Portugal produces no oil yet for the past five decades oil wealth has played a key role in the development of the country, paying for library books, hospital equipment and thousands of scholarships.
The Calouste Gulbenkian Foundation, named after a Turkish-born Armenian oil tycoon who left his fortune to the country, has given out two billion euros (2.5 billion US dollars) at current prices since it was set up in 1956, a year after his death.
Money provided by the foundation has also funded the nation’s top symphony orchestra, several rehabilitation centres for the handicapped and exhibition halls as well as the restoration of historical sites.
“The truth is that this foundation is the most extraordinary lucky break in the history of this country,” sociologist Antonio Barreto said last month at a ceremony marking the 50-year anniversary of the approval of the foundation’s statutes.
Barreto is writing a book on the impact that the foundation’s vast resources have had on Portugal, one of western Europe’s poorest nations.
Gulbenkian, who made his fortune in the Middle East, lived at a Lisbon hotel during the last 13 years of his life after moving in 1942 to Portugal, at the age of 73, by car with his wife, from Nazi Germany’s occupied France.
Three years before his death he drew up a will allotting the bulk of his fortune, as well as his vast art collection, to Portugal to be used to set up a charitable foundation to thank the country for providing him with a refuge from the ravages of World War II.
The will specified that the foundation must be based in Lisbon, exist in perpetuity and focus on the fields of arts, charity, education and science.
Under the care of its executors the foundation’s assets have risen to just over three billion euros, equal to two percent of Portugal’s gross domestic product, from the equivalent of 14 million euros when it was founded in 1956.
It is Europe’s sixth-biggest charitable foundation by assets.
Among its holdings is oil company Partex, which has interests in Abu Dhabi, Algeria, Angola, Brazil, Kazakhstan and Oman. It produces some 13.5 million barrels of oil per year.
The foundation has an annual budget for its charitable activies equal to four percent of its overall assets, which this year amounted to 113 million euros, more than the budget of some government ministries.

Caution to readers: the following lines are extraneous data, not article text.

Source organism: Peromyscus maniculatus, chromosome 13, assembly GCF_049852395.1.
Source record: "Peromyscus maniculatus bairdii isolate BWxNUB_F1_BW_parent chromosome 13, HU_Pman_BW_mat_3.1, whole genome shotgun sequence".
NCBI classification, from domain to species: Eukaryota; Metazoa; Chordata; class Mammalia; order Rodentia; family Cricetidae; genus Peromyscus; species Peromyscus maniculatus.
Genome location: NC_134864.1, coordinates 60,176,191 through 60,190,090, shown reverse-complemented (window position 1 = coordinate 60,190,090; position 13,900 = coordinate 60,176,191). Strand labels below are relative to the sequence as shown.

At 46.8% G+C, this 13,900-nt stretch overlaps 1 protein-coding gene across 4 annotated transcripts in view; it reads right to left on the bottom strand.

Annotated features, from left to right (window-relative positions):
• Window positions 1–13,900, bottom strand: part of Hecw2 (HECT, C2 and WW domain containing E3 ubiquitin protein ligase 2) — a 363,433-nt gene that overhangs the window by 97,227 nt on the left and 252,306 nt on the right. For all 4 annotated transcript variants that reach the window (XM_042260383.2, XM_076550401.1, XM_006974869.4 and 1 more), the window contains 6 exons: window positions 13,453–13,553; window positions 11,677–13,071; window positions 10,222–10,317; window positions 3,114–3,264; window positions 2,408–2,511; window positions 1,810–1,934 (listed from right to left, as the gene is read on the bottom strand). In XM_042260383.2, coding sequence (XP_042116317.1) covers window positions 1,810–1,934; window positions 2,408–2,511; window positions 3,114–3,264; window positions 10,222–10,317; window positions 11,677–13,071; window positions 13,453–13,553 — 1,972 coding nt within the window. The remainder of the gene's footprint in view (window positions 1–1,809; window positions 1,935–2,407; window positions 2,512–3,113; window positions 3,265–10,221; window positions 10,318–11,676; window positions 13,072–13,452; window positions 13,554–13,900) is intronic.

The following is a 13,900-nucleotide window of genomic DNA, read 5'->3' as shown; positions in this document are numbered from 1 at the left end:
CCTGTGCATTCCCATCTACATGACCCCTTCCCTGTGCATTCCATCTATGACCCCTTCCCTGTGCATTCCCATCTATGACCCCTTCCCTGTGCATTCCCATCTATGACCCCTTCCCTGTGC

Roughly 80 percent of the money is spent in Portugal with much of the rest earmarked for projects in the country’s former colonies in Africa.
Gulbenkian’s art collection, which includes Egyptian sculptures, Chinese Qing vases and scores of gold and silver Greco-Roman coins, is on display at a Lisbon museum set in a park that shares his name which has become one of the nation’s top tourist attractions since it threw open its doors in 1969.
“I think we’ll never be able to thank him sufficiently for his generosity,” the president of the foundation, Rui Vilar, said in an interview published in July in literary magazine JL.
One of the first ventures which the foundation bankrolled was the creation of a network of traveling libraries which operated out of a fleet of buses, lending books to readers in the most remote parts of the country.
Five years after the foundation was set up it operated 61 “library buses” alongside 156 permanent libraries at a time when Portugal was ruled by a repressive right-wing dictatorship which vastly neglected social spending.
“Few actions touched the interior of Portugal during the second half of the twentieth century as deeply as this one,” Portuguese President Anibal Cavaco Silva said at the celebrations marking the foundation’s 50-year anniversary.
Speaking before an audience which included all of Portugal’s living former presidents, Cavaco Silva also recalled how a Gulbenkian scholarship allowed him to do a PhD in economics in England.
Since its establishment the foundation has given out more than 65,000 scolarships.
Before Portugal, a nation of just over 10 million people, joined the European Community, the precursor to the
European Union in 1986, the foundation was the nation’s main source of scholarships, especially for studies abroad.
Born in 1869 to a family of well-to-do Armenian merchants in Scutari, now part of Istanbul, Gulbenkian became a British citizen after studying petroleum engineering in London and was one of the first to open the Middle East to the oil trade.
He held five percent of the
Iraq Petroleum Company (IPC), a cartel of western oil companies that sought to carve up the energy resources of Iraq and other Middle East nations during the first half of the twentieth century. –(AFP)